First things first: whether you celebrate Christmas or any other holidays, or just want a pick me up during this unseasonably warm and wet winter, we want to let you know that there might be something fun for you on the blog this Friday.
Now onto a more personal matter.
I hesitated about sharing this, because I try to keep personal things off the blog lately. However, it might help someone, and since my friend helped me, I should pass it on.
Gordon and I have had our annual doctor visits in November. We were less than satisfied with those, because we had to wait an hour and each of us got 10 minutes with the doctor. It was like a conveyer belt. Most of us are HMO plan patients, because that’s what you can get off the exchange in Texas.
Prediabetes has been a concern for me for a while. Predictably my A1C and fasting sugar numbers were not stellar. My A1C wasn’t higher or lower than last year, but it was still in the prediabetic range, so I made zero progress. I got the same note from our doctor I do every year: try to lose weight, adhere to a better diet, and exercise more. Word for word.
When I asked my doctor what else I can do to improve my numbers, since I have changed what I ate and how much and have gone to Mordor and back on my elliptical and have the receipts to prove it, which I showed him during our visit, he said that he doesn’t handle weight loss related issues because it’s too much hassle with the insurance and suggested I see someone else.
Gordon just got handwaved through his appointment.
So I complained about this to a friend, who clued me into something called concierge medicine. Basically, you pay a monthly fee to an internist directly. At that point, I was frustrated enough to try it. We had some additional questions about our blood work results and our regular doctor office just informed us that we have to make 3 separate appointments, one per each question, since they are technically different health issues.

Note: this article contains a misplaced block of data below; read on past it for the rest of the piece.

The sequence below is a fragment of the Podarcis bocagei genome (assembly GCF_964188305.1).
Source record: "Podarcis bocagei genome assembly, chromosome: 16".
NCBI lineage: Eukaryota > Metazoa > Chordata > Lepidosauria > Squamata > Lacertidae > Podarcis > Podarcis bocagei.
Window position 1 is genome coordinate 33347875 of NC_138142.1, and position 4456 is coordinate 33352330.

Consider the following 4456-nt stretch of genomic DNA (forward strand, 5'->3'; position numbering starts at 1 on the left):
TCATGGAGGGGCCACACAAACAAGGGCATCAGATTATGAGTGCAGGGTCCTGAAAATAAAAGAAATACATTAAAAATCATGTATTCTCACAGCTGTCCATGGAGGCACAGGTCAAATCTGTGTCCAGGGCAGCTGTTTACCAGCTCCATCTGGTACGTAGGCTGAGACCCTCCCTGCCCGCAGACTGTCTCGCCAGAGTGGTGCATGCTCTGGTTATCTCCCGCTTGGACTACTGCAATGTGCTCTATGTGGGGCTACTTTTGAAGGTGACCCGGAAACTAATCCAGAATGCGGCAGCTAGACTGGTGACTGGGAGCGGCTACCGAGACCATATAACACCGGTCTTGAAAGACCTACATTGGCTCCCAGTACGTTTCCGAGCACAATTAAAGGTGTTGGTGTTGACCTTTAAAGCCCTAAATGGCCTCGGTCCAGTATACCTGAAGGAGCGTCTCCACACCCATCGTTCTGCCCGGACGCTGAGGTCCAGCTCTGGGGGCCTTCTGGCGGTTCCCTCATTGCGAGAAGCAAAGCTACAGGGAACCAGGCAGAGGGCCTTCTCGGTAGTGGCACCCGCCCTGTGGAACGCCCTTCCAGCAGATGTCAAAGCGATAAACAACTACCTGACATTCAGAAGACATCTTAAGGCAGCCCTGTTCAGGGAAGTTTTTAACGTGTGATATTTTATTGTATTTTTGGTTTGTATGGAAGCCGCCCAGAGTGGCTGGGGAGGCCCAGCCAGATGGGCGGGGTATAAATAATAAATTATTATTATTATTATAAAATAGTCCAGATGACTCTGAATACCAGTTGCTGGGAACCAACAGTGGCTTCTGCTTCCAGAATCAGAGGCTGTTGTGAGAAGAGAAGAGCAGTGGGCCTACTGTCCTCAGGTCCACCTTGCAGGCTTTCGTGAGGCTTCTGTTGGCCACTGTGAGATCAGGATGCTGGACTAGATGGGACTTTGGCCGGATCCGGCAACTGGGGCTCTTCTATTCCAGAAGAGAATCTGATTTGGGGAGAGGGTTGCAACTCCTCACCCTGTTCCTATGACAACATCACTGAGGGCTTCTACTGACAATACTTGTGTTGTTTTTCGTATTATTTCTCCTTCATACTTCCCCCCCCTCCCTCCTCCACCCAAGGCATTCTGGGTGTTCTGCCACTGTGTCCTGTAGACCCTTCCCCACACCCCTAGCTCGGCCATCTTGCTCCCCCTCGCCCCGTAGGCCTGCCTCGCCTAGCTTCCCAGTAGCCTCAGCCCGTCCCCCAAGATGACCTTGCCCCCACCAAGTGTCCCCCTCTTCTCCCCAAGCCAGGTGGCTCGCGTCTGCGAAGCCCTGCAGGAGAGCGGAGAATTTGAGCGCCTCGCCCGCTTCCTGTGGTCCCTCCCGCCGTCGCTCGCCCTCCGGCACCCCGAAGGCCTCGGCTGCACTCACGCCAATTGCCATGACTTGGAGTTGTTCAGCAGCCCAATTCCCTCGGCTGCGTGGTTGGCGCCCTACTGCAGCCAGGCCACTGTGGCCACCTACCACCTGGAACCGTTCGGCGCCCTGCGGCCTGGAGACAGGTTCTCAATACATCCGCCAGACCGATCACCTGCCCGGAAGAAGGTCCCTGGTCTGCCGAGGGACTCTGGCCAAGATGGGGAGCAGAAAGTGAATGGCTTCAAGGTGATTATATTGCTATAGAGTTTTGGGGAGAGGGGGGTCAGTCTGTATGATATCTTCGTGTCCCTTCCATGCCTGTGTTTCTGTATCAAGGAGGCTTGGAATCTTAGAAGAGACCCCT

Yeah. Each of us had an hour with the doctor. Do you know how bad my numbers truly are? My insurance, which nickels and dimes me every chance they can, approved the diabetes medication for me. They bypassed all of the usual try this, try that, we are not paying for this expensive drug. It was straight go to the pharmacy, pick up your meds, we need to lower your blood sugar now.
And Gordon is going to undergo some tests this Friday, because although he lost weight – as I mentioned, we both worked out regularly this year and changed our diet – his cholesterol suddenly spiked into a dangerous range.
We both needed urgent medical intervention. I, especially. If I let this go on as it was before, I would suffer serious medical consequences. None of this was addressed in our previous visit.
My new doctor texted me to check up on me. She texted me. She remembered I existed and she checked on me. I didn’t have to make an appointment or send her messages through the special system, where I would be told I have to schedule a telemedicine appointment for a 5 minute phone call 3 weeks in advance.
I called my friend and told her that she probably saved my health.
So. This is a small PSA: if you didn’t know, concierge medicine exists. And, if you have a feeling that you are not getting your questions answered, try a different doctor, concierge or not.
As for me, I’m on a draconian diet, I’m taking my meds, and I’m working on trying to readjust my life about this new scary development. I will let you know how it goes. I’ll be honest with you, although this was not the best news, my state of mind is so much better, because I know someone with a medical degree is actually paying attention to my health.
A note for the comments, just in case: please remember that BDH is not a substitute for medical professionals. We appreciate you keeping recommendations for miracle cures to a minimum.